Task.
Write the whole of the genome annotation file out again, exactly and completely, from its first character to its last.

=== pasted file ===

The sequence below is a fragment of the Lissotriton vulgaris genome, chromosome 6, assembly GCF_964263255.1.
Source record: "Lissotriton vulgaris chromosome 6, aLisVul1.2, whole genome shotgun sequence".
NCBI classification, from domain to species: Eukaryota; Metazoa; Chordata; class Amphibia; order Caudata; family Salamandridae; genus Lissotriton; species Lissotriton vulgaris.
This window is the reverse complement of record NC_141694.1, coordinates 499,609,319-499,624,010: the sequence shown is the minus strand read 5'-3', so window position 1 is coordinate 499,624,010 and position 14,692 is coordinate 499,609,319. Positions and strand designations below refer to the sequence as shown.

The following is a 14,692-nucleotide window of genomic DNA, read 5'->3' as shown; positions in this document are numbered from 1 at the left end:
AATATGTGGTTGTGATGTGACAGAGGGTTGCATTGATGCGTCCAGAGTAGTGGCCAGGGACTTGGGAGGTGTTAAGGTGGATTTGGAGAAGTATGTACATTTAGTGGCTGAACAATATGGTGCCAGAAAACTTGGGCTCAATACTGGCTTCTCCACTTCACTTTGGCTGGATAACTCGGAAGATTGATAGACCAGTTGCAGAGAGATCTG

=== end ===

The sequence below is a fragment of the Lissotriton vulgaris genome, chromosome 6, assembly GCF_964263255.1.
Source record: "Lissotriton vulgaris chromosome 6, aLisVul1.2, whole genome shotgun sequence".
NCBI classification, from domain to species: Eukaryota; Metazoa; Chordata; class Amphibia; order Caudata; family Salamandridae; genus Lissotriton; species Lissotriton vulgaris.
This window is the reverse complement of record NC_141694.1, coordinates 499,609,319-499,624,010: the sequence shown is the minus strand read 5'-3', so window position 1 is coordinate 499,624,010 and position 14,692 is coordinate 499,609,319. Positions and strand designations below refer to the sequence as shown.

The following is a 14,692-nucleotide window of genomic DNA, read 5'->3' as shown; positions in this document are numbered from 1 at the left end:
AATATGTGGTTGTGATGTGACAGAGGGTTGCATTGATGCGTCCAGAGTAGTGGCCAGGGACTTGGGAGGTGTTAAGGTGGATTTGGAGAAGTATGTACATTTAGTGGCTGAACAATATGGTGCCAGAAAACTTGGGCTCAATACTGGCTTCTCCACTTCACTTTGGCTGGATAACTCGGAAGATTGATAGACCAGTTGCAGAGAGATCTG